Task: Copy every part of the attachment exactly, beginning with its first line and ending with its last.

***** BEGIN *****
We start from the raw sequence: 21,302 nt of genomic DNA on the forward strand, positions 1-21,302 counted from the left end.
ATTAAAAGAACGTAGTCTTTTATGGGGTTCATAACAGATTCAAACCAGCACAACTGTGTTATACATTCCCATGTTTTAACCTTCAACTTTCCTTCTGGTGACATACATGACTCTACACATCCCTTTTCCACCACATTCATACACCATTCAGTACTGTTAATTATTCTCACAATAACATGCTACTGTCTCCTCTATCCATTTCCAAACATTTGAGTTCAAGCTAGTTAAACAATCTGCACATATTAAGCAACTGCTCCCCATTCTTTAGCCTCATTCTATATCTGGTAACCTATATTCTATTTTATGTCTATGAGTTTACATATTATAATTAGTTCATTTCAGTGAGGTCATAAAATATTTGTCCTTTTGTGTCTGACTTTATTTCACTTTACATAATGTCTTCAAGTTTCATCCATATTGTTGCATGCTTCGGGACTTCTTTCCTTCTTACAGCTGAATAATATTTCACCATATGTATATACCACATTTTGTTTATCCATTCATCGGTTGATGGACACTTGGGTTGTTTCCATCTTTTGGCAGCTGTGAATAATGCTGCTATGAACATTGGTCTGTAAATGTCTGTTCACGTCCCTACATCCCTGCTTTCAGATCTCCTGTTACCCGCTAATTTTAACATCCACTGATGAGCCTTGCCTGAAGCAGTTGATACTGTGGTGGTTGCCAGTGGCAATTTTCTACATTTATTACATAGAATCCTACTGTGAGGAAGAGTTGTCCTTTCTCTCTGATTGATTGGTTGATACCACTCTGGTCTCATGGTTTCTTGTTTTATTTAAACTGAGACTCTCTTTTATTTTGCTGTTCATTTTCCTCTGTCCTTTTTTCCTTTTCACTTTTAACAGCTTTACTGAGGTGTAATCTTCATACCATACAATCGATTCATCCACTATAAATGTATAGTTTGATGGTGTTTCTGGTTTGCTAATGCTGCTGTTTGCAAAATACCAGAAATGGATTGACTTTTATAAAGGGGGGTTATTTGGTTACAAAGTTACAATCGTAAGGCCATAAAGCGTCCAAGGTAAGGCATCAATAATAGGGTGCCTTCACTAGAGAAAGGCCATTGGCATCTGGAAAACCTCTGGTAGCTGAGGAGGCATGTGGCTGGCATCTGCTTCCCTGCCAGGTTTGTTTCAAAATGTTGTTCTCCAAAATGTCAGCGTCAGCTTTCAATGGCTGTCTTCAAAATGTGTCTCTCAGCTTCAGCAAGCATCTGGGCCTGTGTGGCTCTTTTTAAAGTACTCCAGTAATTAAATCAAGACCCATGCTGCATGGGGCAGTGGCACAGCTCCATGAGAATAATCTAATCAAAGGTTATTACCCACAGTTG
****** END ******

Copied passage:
We start from the raw sequence: 21,302 nt of genomic DNA on the forward strand, positions 1-21,302 counted from the left end.
ATTAAAAGAACGTAGTCTTTTATGGGGTTCATAACAGATTCAAACCAGCACAACTGTGTTATACATTCCCATGTTTTAACCTTCAACTTTCCTTCTGGTGACATACATGACTCTACACATCCCTTTTCCACCACATTCATACACCATTCAGTACTGTTAATTATTCTCACAATAACATGCTACTGTCTCCTCTATCCATTTCCAAACATTTGAGTTCAAGCTAGTTAAACAATCTGCACATATTAAGCAACTGCTCCCCATTCTTTAGCCTCATTCTATATCTGGTAACCTATATTCTATTTTATGTCTATGAGTTTACATATTATAATTAGTTCATTTCAGTGAGGTCATAAAATATTTGTCCTTTTGTGTCTGACTTTATTTCACTTTACATAATGTCTTCAAGTTTCATCCATATTGTTGCATGCTTCGGGACTTCTTTCCTTCTTACAGCTGAATAATATTTCACCATATGTATATACCACATTTTGTTTATCCATTCATCGGTTGATGGACACTTGGGTTGTTTCCATCTTTTGGCAGCTGTGAATAATGCTGCTATGAACATTGGTCTGTAAATGTCTGTTCACGTCCCTACATCCCTGCTTTCAGATCTCCTGTTACCCGCTAATTTTAACATCCACTGATGAGCCTTGCCTGAAGCAGTTGATACTGTGGTGGTTGCCAGTGGCAATTTTCTACATTTATTACATAGAATCCTACTGTGAGGAAGAGTTGTCCTTTCTCTCTGATTGATTGGTTGATACCACTCTGGTCTCATGGTTTCTTGTTTTATTTAAACTGAGACTCTCTTTTATTTTGCTGTTCATTTTCCTCTGTCCTTTTTTCCTTTTCACTTTTAACAGCTTTACTGAGGTGTAATCTTCATACCATACAATCGATTCATCCACTATAAATGTATAGTTTGATGGTGTTTCTGGTTTGCTAATGCTGCTGTTTGCAAAATACCAGAAATGGATTGACTTTTATAAAGGGGGGTTATTTGGTTACAAAGTTACAATCGTAAGGCCATAAAGCGTCCAAGGTAAGGCATCAATAATAGGGTGCCTTCACTAGAGAAAGGCCATTGGCATCTGGAAAACCTCTGGTAGCTGAGGAGGCATGTGGCTGGCATCTGCTTCCCTGCCAGGTTTGTTTCAAAATGTTGTTCTCCAAAATGTCAGCGTCAGCTTTCAATGGCTGTCTTCAAAATGTGTCTCTCAGCTTCAGCAAGCATCTGGGCCTGTGTGGCTCTTTTTAAAGTACTCCAGTAATTAAATCAAGACCCATGCTGCATGGGGCAGTGGCACAGCTCCATGAGAATAATCTAATCAAAGGTTATTACCCACAGTTG